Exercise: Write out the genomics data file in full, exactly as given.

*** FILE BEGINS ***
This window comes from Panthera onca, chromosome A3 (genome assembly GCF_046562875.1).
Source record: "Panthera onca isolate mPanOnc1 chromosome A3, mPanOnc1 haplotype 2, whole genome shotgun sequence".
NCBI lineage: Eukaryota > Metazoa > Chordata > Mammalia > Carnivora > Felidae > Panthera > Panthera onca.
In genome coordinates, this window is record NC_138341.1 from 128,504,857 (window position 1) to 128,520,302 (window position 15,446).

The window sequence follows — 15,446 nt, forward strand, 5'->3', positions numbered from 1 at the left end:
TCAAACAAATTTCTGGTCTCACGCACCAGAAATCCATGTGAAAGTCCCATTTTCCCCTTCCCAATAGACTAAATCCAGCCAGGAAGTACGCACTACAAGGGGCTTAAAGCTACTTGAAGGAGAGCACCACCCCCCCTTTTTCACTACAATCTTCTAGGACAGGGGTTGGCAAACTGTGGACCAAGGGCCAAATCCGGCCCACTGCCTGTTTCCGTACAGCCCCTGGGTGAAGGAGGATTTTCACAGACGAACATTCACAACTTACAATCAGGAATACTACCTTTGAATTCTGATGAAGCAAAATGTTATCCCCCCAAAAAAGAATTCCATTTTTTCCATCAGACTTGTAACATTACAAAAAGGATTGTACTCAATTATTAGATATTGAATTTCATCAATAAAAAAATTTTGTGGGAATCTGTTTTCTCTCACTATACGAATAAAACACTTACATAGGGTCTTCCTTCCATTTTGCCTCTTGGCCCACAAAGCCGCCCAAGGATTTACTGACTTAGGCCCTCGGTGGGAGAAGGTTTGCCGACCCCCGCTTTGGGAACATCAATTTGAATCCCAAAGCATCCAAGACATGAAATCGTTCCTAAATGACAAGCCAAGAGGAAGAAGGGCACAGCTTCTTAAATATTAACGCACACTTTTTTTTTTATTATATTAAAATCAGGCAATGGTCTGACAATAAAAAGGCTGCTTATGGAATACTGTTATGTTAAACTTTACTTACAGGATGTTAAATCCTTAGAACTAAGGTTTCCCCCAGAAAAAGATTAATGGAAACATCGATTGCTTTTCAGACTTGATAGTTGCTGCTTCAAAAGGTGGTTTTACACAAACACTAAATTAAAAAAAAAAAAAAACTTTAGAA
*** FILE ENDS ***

This window comes from Panthera onca, chromosome A3 (genome assembly GCF_046562875.1).
Source record: "Panthera onca isolate mPanOnc1 chromosome A3, mPanOnc1 haplotype 2, whole genome shotgun sequence".
NCBI lineage: Eukaryota > Metazoa > Chordata > Mammalia > Carnivora > Felidae > Panthera > Panthera onca.
In genome coordinates, this window is record NC_138341.1 from 128,504,857 (window position 1) to 128,520,302 (window position 15,446).

The window sequence follows — 15,446 nt, forward strand, 5'->3', positions numbered from 1 at the left end:
TCAAACAAATTTCTGGTCTCACGCACCAGAAATCCATGTGAAAGTCCCATTTTCCCCTTCCCAATAGACTAAATCCAGCCAGGAAGTACGCACTACAAGGGGCTTAAAGCTACTTGAAGGAGAGCACCACCCCCCCTTTTTCACTACAATCTTCTAGGACAGGGGTTGGCAAACTGTGGACCAAGGGCCAAATCCGGCCCACTGCCTGTTTCCGTACAGCCCCTGGGTGAAGGAGGATTTTCACAGACGAACATTCACAACTTACAATCAGGAATACTACCTTTGAATTCTGATGAAGCAAAATGTTATCCCCCCAAAAAAGAATTCCATTTTTTCCATCAGACTTGTAACATTACAAAAAGGATTGTACTCAATTATTAGATATTGAATTTCATCAATAAAAAAATTTTGTGGGAATCTGTTTTCTCTCACTATACGAATAAAACACTTACATAGGGTCTTCCTTCCATTTTGCCTCTTGGCCCACAAAGCCGCCCAAGGATTTACTGACTTAGGCCCTCGGTGGGAGAAGGTTTGCCGACCCCCGCTTTGGGAACATCAATTTGAATCCCAAAGCATCCAAGACATGAAATCGTTCCTAAATGACAAGCCAAGAGGAAGAAGGGCACAGCTTCTTAAATATTAACGCACACTTTTTTTTTTATTATATTAAAATCAGGCAATGGTCTGACAATAAAAAGGCTGCTTATGGAATACTGTTATGTTAAACTTTACTTACAGGATGTTAAATCCTTAGAACTAAGGTTTCCCCCAGAAAAAGATTAATGGAAACATCGATTGCTTTTCAGACTTGATAGTTGCTGCTTCAAAAGGTGGTTTTACACAAACACTAAATTAAAAAAAAAAAAAAACTTTAGAA